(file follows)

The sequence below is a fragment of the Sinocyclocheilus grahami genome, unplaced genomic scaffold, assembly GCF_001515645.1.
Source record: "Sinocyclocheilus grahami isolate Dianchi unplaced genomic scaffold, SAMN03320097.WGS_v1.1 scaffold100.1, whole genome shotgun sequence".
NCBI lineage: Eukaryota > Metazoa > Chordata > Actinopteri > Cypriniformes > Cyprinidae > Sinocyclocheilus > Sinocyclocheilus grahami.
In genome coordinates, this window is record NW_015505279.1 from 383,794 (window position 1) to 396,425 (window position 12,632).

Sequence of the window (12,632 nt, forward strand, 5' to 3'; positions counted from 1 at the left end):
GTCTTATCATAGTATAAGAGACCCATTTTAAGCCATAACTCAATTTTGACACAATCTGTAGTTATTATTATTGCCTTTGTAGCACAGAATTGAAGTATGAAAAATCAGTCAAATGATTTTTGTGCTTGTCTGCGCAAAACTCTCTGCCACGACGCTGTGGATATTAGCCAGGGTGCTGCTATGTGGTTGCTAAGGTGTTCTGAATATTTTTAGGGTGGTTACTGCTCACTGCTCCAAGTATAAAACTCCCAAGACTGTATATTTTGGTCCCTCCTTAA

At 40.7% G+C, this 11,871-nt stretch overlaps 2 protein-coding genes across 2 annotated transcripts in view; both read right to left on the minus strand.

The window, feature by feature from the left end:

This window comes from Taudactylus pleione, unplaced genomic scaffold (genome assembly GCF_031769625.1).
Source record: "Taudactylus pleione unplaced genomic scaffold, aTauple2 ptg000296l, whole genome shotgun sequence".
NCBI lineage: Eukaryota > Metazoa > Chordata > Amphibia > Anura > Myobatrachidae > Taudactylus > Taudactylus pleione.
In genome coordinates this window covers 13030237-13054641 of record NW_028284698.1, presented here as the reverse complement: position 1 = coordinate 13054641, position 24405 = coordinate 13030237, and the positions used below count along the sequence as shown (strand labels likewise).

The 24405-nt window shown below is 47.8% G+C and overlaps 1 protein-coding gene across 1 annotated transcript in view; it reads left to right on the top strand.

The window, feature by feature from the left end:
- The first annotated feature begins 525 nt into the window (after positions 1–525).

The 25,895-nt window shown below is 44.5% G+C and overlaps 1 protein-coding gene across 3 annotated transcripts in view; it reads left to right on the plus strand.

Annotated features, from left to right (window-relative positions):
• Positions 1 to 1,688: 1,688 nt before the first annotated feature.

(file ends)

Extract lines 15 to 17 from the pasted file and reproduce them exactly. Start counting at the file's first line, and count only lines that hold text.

- The first annotated feature begins 525 nt into the window (after positions 1–525).

The 25,895-nt window shown below is 44.5% G+C and overlaps 1 protein-coding gene across 3 annotated transcripts in view; it reads left to right on the plus strand.

Annotated features, from left to right (window-relative positions):